Review – How to be Happy by David Burton

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Don’t be fooled by the title – this is not a ‘How To…’ guide, nor is it the story of someone who figured out the secret to living a fabulous, meaningful life. It’s the story of a young man coming to terms with his own insecurities, sexual confusion, depression and general angst that I’m sure anyone thinking back to their teenage years can relate to on some level. The story Burton tells is interesting, funny and heartbreaking in equal measure, with periods of pretty severe depression and suicidal thoughts thrown in for good measure. Oh, and the bit about it being a memoir of sex is also misleading – rarely have I read an autobiography where the author is so truthful about how they found pulling someone completely, painfully difficult.

A lot of what I read in this book reminded me of the way that some of my friends seem to be constantly searching for some external thing that will make them happy – whether that’s a hobby, a partner, a successful career etc. when really what they’re doing is projecting their own insecurities. At some points I just wanted to hug David Burton and tell him that it was ok to be sad and confused, and that it would get better. Luckily, Burton comes to this conclusion on his own and How to be Happy has plenty of great examples of how building a support network is soooooo important for anyone who is suffering from depression/anxiety/low self esteem.

Burton is also very honest about his experiences and initial negativity towards therapy. I think it’s incredibly important to discuss this issue because I know that a lot of people still feel that they’re admitting defeat by seeking professional help for their problems. Happily, Burton finds a therapist that he’s comfortable with and the book shows how perseverance with counselling can have life changing results – but only if you’re prepared to really work at it.

The other thing that I really liked about this book was the way that Burton experienced confusion about his sexuality (to the point where he came out as gay to his parents) but then ended up having to rethink this. I’ve never seen this mentioned in a book before and it was really refreshing to see someone being so open about their changing feelings. This is clearly a very emotive topic and I applaud Burton for his honesty in saying ‘this is what happened to me and how I felt at the time’. I guess some people will see it as fuel for the ‘you’re too young to know how you feel…this is just a phase’ argument but I saw it as an example of how nuanced sexuality and sexual attraction can be and how completely confusing and difficult to understand it often is.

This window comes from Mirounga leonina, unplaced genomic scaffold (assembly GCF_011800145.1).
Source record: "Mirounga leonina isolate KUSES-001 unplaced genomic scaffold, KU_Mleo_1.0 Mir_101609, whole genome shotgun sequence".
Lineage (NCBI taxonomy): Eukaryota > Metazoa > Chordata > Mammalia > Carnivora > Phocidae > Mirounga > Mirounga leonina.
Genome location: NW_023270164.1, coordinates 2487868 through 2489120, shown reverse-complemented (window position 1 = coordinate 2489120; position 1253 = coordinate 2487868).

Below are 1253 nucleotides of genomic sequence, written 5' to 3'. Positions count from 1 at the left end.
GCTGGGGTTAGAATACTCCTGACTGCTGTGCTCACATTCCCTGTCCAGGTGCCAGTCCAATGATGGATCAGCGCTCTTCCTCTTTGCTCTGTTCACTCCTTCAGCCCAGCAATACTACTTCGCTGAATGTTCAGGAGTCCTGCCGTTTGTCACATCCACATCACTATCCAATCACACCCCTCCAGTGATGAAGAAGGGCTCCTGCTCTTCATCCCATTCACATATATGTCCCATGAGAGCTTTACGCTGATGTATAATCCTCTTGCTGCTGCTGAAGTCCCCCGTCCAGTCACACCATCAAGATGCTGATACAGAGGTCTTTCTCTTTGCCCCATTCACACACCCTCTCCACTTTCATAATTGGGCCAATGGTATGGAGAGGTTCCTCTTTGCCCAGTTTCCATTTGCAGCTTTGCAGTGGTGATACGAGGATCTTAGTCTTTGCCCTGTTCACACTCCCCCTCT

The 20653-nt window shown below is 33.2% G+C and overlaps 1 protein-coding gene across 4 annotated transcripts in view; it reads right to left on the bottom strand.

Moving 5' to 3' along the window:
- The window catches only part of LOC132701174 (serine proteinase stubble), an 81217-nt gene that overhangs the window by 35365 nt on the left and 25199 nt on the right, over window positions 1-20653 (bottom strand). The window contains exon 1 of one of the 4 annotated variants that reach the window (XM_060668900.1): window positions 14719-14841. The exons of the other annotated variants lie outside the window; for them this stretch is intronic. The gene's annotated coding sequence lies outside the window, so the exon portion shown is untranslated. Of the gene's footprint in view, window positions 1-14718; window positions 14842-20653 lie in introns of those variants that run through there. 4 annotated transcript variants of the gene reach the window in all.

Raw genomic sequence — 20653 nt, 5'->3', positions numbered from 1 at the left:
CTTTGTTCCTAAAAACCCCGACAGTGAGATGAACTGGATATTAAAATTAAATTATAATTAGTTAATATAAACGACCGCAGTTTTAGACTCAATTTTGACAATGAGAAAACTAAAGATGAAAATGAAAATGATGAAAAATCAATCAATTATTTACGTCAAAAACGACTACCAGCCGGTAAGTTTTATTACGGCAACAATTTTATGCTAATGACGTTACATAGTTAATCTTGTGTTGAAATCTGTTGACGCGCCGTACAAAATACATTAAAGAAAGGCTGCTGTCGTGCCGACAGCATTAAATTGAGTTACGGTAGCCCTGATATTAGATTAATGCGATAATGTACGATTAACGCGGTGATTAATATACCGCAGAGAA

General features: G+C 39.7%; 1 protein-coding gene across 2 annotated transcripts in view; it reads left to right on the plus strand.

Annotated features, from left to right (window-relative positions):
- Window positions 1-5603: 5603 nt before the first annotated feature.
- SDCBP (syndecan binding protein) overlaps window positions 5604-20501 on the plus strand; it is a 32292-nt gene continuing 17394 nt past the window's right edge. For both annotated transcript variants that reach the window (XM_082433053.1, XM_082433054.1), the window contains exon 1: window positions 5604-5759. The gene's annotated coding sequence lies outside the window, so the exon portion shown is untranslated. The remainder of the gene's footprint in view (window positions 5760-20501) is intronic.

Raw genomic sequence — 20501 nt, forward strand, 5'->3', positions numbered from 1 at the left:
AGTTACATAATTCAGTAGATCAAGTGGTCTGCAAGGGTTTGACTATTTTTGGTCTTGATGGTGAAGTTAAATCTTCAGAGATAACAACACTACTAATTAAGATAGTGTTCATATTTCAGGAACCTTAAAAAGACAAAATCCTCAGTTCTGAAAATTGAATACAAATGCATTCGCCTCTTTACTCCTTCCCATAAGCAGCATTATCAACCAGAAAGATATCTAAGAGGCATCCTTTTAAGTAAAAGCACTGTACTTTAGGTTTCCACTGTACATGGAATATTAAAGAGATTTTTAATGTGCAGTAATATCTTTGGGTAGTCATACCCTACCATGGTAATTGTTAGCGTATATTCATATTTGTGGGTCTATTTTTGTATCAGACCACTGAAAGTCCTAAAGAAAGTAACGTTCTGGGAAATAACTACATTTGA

I did, however, find How to be Happy a little tedious in places. As a memoir of a fairly ordinary (albeit depressed) teenager/young adult there aren’t any explosions, zombies or natural disasters and the book is set in Australia, not in a post apocalyptic future.

Overall, I enjoyed reading this book and applaud Burton’s honesty in portraying a very difficult period of his life. I think that anyone suffering from depression could benefit from reading it as it is ultimately an uplifting tale of triumph over
personal demons.

Rating: 7/10

Please note that I read this book for free via Netgalley in exchange for an honest review. Thanks, Netgalley! I also read this book as part of the Book Riot Read Harder Challenge 2017 #15 Read a YA or middle grade novel by an author who identifies as LGBTQ+.  

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Review: The Yellow Envelope by Kim Dinan

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Photo credit: http://www.netgalley.com

I hate giving bad reviews when people are obviously trying hard to write a good book. If there’s obvious gramatical errors, or you can tell that parts have been rushed, or lazy stereotyping, or an obvious lack of research, or glaring continuity problems, or no plot then yeah, I’ll call you out on it. But his book is something worse. There’s nothing that was bad about the story or the writing style, or the editing per se. It’s the characters that I found immensely annoying – and as this is a non-fiction account about someone’s world travels with their husband, there’s not a lot you can do about that.

*Deep breath – tries to remain constructive*

If I were to describe this book in one sentence, it would be ‘one miserable woman’s trek around the world’. There are problems with everything. Her marriage seems to fall apart, then magically get better. At no point does she seem to be excited, despite the whole worldwide trip being her idea and nothing really bad happening. This gets a bit tedious after a while.